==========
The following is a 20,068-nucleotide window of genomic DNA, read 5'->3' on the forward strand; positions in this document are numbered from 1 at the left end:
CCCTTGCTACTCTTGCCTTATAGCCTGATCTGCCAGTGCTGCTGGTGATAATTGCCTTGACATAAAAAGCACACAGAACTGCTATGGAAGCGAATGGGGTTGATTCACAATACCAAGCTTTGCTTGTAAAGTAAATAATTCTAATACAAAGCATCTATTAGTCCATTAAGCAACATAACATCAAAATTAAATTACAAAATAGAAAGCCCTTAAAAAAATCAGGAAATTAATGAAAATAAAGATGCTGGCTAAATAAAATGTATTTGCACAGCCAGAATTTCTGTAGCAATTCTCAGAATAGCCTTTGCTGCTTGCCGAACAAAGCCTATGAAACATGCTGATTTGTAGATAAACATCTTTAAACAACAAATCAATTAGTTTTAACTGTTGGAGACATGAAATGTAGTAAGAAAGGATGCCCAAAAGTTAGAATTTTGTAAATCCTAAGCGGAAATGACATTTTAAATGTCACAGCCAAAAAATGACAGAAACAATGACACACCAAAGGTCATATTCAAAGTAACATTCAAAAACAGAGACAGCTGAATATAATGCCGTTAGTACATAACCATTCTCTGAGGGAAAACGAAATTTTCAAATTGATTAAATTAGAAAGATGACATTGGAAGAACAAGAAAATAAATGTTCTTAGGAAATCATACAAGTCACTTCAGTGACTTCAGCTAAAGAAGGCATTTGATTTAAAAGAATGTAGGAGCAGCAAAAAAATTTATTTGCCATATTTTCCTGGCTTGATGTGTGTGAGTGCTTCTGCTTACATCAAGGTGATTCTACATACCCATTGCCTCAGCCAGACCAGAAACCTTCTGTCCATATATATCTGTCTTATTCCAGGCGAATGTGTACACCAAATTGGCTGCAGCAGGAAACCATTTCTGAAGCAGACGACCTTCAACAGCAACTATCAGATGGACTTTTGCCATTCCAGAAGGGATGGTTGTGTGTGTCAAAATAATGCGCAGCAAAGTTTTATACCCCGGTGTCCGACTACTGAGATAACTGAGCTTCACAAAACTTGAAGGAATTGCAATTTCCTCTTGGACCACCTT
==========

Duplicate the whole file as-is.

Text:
The following is a 20,068-nucleotide window of genomic DNA, read 5'->3' on the forward strand; positions in this document are numbered from 1 at the left end:
CCCTTGCTACTCTTGCCTTATAGCCTGATCTGCCAGTGCTGCTGGTGATAATTGCCTTGACATAAAAAGCACACAGAACTGCTATGGAAGCGAATGGGGTTGATTCACAATACCAAGCTTTGCTTGTAAAGTAAATAATTCTAATACAAAGCATCTATTAGTCCATTAAGCAACATAACATCAAAATTAAATTACAAAATAGAAAGCCCTTAAAAAAATCAGGAAATTAATGAAAATAAAGATGCTGGCTAAATAAAATGTATTTGCACAGCCAGAATTTCTGTAGCAATTCTCAGAATAGCCTTTGCTGCTTGCCGAACAAAGCCTATGAAACATGCTGATTTGTAGATAAACATCTTTAAACAACAAATCAATTAGTTTTAACTGTTGGAGACATGAAATGTAGTAAGAAAGGATGCCCAAAAGTTAGAATTTTGTAAATCCTAAGCGGAAATGACATTTTAAATGTCACAGCCAAAAAATGACAGAAACAATGACACACCAAAGGTCATATTCAAAGTAACATTCAAAAACAGAGACAGCTGAATATAATGCCGTTAGTACATAACCATTCTCTGAGGGAAAACGAAATTTTCAAATTGATTAAATTAGAAAGATGACATTGGAAGAACAAGAAAATAAATGTTCTTAGGAAATCATACAAGTCACTTCAGTGACTTCAGCTAAAGAAGGCATTTGATTTAAAAGAATGTAGGAGCAGCAAAAAAATTTATTTGCCATATTTTCCTGGCTTGATGTGTGTGAGTGCTTCTGCTTACATCAAGGTGATTCTACATACCCATTGCCTCAGCCAGACCAGAAACCTTCTGTCCATATATATCTGTCTTATTCCAGGCGAATGTGTACACCAAATTGGCTGCAGCAGGAAACCATTTCTGAAGCAGACGACCTTCAACAGCAACTATCAGATGGACTTTTGCCATTCCAGAAGGGATGGTTGTGTGTGTCAAAATAATGCGCAGCAAAGTTTTATACCCCGGTGTCCGACTACTGAGATAACTGAGCTTCACAAAACTTGAAGGAATTGCAATTTCCTCTTGGACCACCTT